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Book review: Paul Revere's Ride

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Paul Revere's Ride by David Hackett Fischer (1994)                       

'Paul Revere's Ride' is a superbly written historical account of the American legend Paul Revere. His life and character are explained in depth and his story is fluently blended with the general context of the revolution. Surprisingly, the actual "midnight ride" was only a small fraction of this man's contribution to the revolution. Fischer describes how Revere was an influential community leader in Boston well before his legendary ride. I was also surprised to learn that Revere was at the heart of the rebellion in New England, and was instrumental in organizing the resistance. He was notorious among the British, who viewed him as a dangerous rabble-rouser. He was also a skilled artisan as well as a devout Christian. Revere was a product of Puritan New England and it seems that he and his peers-which included Sam Adams and John Hancock-had more of a sense of divine mission than their counterparts in the south. Taken from page 175:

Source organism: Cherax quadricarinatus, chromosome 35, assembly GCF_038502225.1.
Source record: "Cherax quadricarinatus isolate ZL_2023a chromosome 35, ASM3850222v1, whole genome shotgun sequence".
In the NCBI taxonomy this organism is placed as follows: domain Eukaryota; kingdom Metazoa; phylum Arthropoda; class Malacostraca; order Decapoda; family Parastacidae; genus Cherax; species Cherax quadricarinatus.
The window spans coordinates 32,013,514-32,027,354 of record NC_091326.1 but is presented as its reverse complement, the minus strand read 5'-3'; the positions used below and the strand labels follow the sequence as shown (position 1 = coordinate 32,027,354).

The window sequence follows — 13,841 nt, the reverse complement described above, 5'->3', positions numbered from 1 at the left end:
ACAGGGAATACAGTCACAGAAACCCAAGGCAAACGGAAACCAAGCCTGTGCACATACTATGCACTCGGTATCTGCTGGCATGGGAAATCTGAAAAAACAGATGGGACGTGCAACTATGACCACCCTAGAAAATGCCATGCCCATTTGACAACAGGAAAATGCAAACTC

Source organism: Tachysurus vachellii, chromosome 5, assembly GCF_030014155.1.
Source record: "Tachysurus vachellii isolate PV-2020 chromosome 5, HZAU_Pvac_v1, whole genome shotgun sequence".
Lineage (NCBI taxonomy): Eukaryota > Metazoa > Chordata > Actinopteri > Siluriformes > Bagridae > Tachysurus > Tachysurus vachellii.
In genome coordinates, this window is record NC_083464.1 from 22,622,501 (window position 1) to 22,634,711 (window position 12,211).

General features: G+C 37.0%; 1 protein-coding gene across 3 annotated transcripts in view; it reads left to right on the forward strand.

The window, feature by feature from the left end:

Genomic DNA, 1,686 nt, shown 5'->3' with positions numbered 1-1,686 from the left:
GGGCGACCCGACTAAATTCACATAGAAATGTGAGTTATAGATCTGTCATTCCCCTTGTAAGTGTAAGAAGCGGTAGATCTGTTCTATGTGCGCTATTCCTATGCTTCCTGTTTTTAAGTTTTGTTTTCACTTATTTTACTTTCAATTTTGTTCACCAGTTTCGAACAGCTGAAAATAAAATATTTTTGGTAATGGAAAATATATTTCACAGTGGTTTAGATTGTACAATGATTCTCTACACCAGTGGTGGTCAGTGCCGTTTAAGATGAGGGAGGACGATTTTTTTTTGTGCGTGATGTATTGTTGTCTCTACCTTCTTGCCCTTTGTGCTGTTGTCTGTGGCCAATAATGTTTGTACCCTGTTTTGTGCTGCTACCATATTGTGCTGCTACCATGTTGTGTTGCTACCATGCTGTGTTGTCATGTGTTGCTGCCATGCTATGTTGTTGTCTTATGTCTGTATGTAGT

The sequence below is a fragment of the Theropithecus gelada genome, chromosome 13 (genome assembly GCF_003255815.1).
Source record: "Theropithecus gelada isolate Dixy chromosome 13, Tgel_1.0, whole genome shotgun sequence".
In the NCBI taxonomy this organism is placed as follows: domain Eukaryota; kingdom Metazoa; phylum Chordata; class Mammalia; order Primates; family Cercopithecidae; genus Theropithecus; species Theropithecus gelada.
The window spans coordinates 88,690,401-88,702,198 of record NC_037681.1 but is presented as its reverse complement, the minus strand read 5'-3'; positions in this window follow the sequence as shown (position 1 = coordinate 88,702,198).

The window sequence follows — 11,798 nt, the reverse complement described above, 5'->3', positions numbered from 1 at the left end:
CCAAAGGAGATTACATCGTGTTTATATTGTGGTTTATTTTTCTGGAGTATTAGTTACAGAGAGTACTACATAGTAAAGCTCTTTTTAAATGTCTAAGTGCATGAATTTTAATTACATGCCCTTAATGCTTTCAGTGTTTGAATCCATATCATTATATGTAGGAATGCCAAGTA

"For these men, the revolutionary movement was itself a new Puritanism-not precisely the same as the old, but similar in it's long memories and large purposes. Like the old Puritans who had preceded them, these new Puritans were driven by an exalted sense of mission and high moral purpose in the world. They also believed that they were doing God's work in the world, and that no earthly force could overcome them."

Some critics have questioned whether some of the information in this book is mere speculation. While I cannot say if this is true not, I can say with the utmost certainty that Paul Revere contributed much more to the American Revolution than has previously been attributed to him, and that this book is the definitive work that proves it. Highly recommended.

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